Porsche's IPO shakes up this year's sleepy IPO market,raising roughly $9 billion.
Amid the latest market turmoil, one of the largest initial public offerings (IPOs) in European history, and the second largest ever in Germany, wowed investors. Luxury sports car maker Porsche debuted on the Frankfurt Stock Exchange on September 29, exceeding demand and shaking up this year’s sleepy IPO market.
The first eight months of 2022 recorded an 83% slump in new listings compared to the same period last year, with issuers raising less than $10 billion, according to Bloomberg. Through the sale of a 25% stake of preferred shares to the public, Porsche’s parent company, German car giant Volkswagen (VW), raised at once almost the same amount—around €9.4 billion (about $9.2 billion).
Volkswagen, which will keep a majority stake in the luxury car brand, managed to win the support of four cornerstone investors: investment management firm T. Rowe Price; and the sovereign wealth funds of Norway, Qatar and Abu Dhabi. With a total investment of €3.68 billion in the IPO, the funds now jointly own 40% of the shares offered.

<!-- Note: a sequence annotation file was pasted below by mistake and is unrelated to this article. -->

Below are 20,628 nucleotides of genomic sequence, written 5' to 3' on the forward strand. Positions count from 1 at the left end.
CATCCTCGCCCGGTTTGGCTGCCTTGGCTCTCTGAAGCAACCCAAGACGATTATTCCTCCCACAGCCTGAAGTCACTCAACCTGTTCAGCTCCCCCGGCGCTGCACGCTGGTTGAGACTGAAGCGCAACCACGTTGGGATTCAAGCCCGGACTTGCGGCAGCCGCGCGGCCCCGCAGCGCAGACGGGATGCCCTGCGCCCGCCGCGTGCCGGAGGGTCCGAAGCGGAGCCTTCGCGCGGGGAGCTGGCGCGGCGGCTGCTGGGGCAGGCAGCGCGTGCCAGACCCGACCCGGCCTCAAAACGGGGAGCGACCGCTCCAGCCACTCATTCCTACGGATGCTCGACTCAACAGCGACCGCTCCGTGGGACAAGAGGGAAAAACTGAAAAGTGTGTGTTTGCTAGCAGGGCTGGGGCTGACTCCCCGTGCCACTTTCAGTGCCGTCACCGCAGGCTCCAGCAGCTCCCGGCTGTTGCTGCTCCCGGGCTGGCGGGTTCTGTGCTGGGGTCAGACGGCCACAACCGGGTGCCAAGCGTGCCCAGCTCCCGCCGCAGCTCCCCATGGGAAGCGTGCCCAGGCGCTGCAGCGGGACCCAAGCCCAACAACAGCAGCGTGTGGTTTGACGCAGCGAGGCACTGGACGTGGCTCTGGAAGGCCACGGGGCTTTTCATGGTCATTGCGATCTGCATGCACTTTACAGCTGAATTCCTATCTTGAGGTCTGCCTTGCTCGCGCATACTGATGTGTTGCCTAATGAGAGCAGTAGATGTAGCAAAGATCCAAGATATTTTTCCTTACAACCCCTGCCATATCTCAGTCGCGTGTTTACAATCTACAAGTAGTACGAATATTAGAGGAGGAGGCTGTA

Thanks to its landmark €75 billion listing ($73.5 billion), Porsche is priced higher than most of its competitors. Rightly so, according to Dan Ison, European equities portfolio manager at Columbia Threadneedle Investments.
“Porsche is the best car business in the market along with Ferrari, even if there is no real peer group for Porsche in Europe,” Ison says. “Ferrari is valued much higher but produces far fewer vehicles.”
However, the economic situation in Europe may hurt the newly listed sports car company. “Porsche’s success does not depend solely on the brand: we cannot see Porsche completely independent of the problems of the German economy,” says Ison. “The dependence on gas supplies is a general risk that has to be kept in mind.”
Porsche, being a hybrid between a luxury share and an industrial company, is much more affected by interruptions in the supply chain or a stop in energy supplies than other luxury companies, he explained.
In the complex deal, Porsche Automobil Holding, the holding firm controlled by the Porsche-Piëch family and Volkswagen’s largest shareholder (53%), secured voting rights, bringing control back to the families who had ceded it to VW in 2008.